Tag Archives: murder mystery

The Appeal by Janice Hallett

In a town full of secrets… Someone was murdered. Someone went to prison. And everyone’s a suspect. Can you uncover the truth?

In the small town of Lockwood, a couple recently returned from working with Medicine Sans Frontiers in Africa join a local amateur dramatics society and are cast in their production of All My Sons. At the same time, a two-year-old girl is diagnosed with a brain tumor, and her family launch an appeal to raise money for life-saving treatment from the United States. In the course of these events, a murder is committed. The suspect is in prison, but a QC who worked on the trial believes that the murder is still at large and hiding in plain sight. He instructs two law students to review a portfolio of evidence to see if they too come to the same conclusion.

The Appeal by Janice Hallett is a whodunnit with a difference, with an innovative structure that brings detective stories into the 21st century, the story is told through whatsapp messages, texts and emails, with the build up to the murder thus told by an array of unreliable narrators, in which the victim is voiceless, and the two law students serve to direct the reader’s focus, before acting as the Columbo-like detective figure spelling out what really happened on the night of the murder.

I really enjoyed this book, there’s something a little voyeuristic about picking through the emails, but it’s highly readable and as a format it really works. The characterisation is brilliantly conveyed through the emails the characters themselves write, and they manage to evoke some really strong reactions to various characters throughout the course of the novel. I was a bit of a drama kid growing up, and I’ve always found that local amateur dramatics groups can be a real cesspit of politics and factions, and I thought that Janice Hallet skewered these beautifully in The Appeal. Some of the characters were all too recognisable!

At the end of The Appeal, the reader is invited by the QC to answer 15 questions which will help reveal the killer. Even though I managed a few like which character was never there at all, I have to admit I flunked it, but in the most enjoyable way.

I thought that this was a really fun read, and it’s one of those books which will definitely become one of my go to Christmas and birthday presents for fans of Agatha Christie style crime novels.

The Fourteenth Letter by Claire Evans

On a warm summer’s evening in 1881, a beautiful young woman is murdered in front of her fiance at her engagement party in full view of fifty guests. Her killer escapes, but her murder sets in motion a chain of events which begin to uncover a dark secret. When legal clerk William Lamb finds his comfortable life ripped away from him by his mentor’s violent suicide, his world begins to crumble as he is forced to confront why an ordinary man like himself has suddenly become the focus of a sinister group with links to three of the world’s major super powers.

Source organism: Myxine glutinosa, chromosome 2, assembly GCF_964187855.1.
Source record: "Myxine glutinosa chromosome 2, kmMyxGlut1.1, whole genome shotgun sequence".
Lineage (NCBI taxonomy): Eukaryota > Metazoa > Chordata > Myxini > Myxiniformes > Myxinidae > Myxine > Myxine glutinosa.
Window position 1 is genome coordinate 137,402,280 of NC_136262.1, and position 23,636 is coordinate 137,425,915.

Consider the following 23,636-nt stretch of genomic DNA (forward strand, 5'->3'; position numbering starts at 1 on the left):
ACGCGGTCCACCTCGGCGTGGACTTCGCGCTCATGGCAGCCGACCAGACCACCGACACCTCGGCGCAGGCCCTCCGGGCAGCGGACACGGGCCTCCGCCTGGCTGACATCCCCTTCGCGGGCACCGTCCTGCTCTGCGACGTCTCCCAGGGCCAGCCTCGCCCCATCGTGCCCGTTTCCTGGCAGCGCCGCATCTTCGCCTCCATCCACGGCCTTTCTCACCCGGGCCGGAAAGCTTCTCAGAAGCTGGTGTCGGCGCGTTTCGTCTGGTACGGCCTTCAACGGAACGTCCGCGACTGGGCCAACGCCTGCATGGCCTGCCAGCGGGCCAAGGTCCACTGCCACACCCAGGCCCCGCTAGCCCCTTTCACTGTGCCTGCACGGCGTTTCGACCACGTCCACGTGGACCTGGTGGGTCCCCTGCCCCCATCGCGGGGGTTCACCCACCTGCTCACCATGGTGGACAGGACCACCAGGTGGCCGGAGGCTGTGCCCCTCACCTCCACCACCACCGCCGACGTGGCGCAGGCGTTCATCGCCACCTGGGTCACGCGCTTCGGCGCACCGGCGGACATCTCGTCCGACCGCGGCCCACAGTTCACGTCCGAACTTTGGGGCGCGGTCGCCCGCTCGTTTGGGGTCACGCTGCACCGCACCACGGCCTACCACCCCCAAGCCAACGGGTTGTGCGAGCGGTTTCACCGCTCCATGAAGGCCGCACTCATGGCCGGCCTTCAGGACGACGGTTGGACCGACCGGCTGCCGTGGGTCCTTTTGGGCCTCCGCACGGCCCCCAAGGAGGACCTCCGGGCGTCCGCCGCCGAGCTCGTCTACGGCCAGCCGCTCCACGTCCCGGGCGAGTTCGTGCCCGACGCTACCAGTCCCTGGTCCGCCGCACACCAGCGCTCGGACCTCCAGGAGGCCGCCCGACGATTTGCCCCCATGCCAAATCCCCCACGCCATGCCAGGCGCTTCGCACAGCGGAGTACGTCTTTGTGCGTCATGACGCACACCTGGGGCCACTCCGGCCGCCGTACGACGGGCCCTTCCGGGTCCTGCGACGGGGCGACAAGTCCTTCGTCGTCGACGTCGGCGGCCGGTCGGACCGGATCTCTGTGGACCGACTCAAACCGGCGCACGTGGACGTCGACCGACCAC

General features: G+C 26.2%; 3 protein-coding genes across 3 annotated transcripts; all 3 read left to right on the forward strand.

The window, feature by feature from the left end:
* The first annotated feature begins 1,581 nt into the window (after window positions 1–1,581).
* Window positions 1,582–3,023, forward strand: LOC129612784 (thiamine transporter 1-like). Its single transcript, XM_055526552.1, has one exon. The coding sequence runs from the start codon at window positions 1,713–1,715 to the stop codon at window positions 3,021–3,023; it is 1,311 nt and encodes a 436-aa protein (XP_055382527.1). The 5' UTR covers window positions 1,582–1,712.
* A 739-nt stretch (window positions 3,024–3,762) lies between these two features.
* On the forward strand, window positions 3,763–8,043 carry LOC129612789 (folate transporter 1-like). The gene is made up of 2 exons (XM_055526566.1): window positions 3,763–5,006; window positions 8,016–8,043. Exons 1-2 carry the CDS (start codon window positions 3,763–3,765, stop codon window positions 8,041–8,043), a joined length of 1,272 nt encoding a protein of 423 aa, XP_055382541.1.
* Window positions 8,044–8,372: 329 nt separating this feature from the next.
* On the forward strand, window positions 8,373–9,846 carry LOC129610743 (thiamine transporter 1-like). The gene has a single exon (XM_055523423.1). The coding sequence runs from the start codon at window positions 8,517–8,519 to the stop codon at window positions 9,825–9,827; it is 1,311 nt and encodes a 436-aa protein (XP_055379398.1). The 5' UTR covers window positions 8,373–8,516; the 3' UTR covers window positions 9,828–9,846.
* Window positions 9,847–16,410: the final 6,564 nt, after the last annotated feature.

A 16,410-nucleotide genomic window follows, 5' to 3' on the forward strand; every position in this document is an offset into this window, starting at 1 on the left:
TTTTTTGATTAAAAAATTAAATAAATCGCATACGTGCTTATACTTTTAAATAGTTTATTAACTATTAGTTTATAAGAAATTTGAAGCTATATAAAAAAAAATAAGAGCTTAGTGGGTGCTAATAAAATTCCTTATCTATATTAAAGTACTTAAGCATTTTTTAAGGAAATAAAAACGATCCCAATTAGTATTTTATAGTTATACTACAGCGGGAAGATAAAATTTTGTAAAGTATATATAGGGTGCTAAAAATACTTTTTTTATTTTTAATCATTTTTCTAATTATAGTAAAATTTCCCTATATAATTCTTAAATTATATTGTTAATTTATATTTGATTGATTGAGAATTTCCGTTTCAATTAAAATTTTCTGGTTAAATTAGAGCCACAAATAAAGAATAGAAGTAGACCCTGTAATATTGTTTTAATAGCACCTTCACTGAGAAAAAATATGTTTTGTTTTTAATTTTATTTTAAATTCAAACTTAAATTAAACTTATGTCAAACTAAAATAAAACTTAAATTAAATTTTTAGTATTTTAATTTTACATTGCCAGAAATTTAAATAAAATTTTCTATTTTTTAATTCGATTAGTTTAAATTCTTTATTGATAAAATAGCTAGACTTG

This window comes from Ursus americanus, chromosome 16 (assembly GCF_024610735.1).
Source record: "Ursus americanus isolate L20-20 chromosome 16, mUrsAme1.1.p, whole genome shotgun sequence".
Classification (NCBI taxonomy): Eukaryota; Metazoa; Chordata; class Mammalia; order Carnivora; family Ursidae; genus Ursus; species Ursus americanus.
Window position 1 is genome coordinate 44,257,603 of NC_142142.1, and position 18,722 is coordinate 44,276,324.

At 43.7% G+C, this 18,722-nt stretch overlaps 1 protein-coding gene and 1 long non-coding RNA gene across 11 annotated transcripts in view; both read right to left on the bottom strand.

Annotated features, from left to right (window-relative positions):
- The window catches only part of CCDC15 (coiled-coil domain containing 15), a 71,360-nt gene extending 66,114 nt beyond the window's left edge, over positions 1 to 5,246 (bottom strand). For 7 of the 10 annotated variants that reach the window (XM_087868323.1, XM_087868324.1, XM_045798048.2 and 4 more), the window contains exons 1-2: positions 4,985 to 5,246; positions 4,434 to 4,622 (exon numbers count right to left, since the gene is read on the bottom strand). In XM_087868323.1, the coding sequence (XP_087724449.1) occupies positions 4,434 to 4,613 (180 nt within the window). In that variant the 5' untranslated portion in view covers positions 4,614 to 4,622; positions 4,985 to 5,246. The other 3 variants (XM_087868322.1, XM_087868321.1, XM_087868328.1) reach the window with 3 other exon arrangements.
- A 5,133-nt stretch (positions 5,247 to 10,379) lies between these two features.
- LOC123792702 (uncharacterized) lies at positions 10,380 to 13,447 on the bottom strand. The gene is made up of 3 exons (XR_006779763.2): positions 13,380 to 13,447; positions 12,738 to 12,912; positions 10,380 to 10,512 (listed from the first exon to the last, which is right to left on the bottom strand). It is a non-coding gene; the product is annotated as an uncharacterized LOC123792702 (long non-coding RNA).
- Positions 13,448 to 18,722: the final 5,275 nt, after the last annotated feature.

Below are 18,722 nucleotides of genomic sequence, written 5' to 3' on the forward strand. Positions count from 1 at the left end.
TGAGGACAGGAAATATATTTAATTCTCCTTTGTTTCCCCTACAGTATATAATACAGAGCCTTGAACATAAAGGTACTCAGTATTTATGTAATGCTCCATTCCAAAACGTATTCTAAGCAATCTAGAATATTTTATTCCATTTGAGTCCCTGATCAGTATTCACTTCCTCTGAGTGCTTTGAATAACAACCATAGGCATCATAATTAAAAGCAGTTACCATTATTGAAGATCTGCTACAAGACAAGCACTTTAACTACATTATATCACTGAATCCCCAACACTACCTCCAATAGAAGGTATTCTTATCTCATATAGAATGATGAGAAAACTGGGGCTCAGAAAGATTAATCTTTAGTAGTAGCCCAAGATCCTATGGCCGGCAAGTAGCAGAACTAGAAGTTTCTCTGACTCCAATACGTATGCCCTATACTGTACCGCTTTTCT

On paper, The Fourteenth Letter by Claire Evans has hints of everything that should make a good mystery novel. A shocking and inexplicable murder; mysterious artefacts with a long and improbable history; a character on a journey of self-discovery; criminals with their hearts in the right places; the great and good of society engaged in terrible deeds; a mess of strong female characters…

But for me, while the plot was strong and on the whole well-paced this novel fell far short of its promise. It felt like a story board where characters were moved through set pieces which had been lifted from a selection box of plot ideas then slotted into a novel. So often, the characters’ actions seemed completely at odds with their characterisation at this point that it left me unable to understand what would make them act in the way they did.

Why would a ruthlessly pragmatic woman focused only on her own survival try to rescue an elderly man that she doesn’t know from a situation that she can’t hope to escape?

Why would a wiley and discreet detective spill the details of a secret meeting in a moment of offhanded unguardedness to a journalist friend when he has so successfully refused to divulge any information to him before?

Why would an elite group with unlimited wealth and power allow themselves to be thrown into chaos by one lone drip, when they have the police in their pockets and they have enough circumstantial evidence to bring him down?

Why would the meticulously controlled Obediah Pincott just let everyone go on a whim?

There were just so many plot holes when a bit more finesse at characterisation would have tightened all of this up. The character of Savannah Shelton was the most obvious problem here. With only the vaguest hints of where she’s come from, and that she’s on the run, wanted for murder, we have no understanding of why she would repeatedly risk her life to save William Lamb. It felt very strongly that the author is hoping to leave the door open for a sequel to The Fourteenth Letter (probably one which sees the Vicomtesse Adeline return in her mask like the Phantom of the Opera and attempt to claim her grandchild/nephew/niece to continue her eugenics programme with the help of now President Cornelius Tinbergen forcing Savannah to return to America…whether she’ll still have goose-stepping German soldiers propping up her eugenics programme following the demise of her brother remains to be seen) and if it does, I hope we’ll see more characterisation.

As a plot driven novel, it’s enjoyable enough but I felt that the switch from murder mystery to an exploration of Darwinism and eugenics was a bit of a cliché fuelled stretch.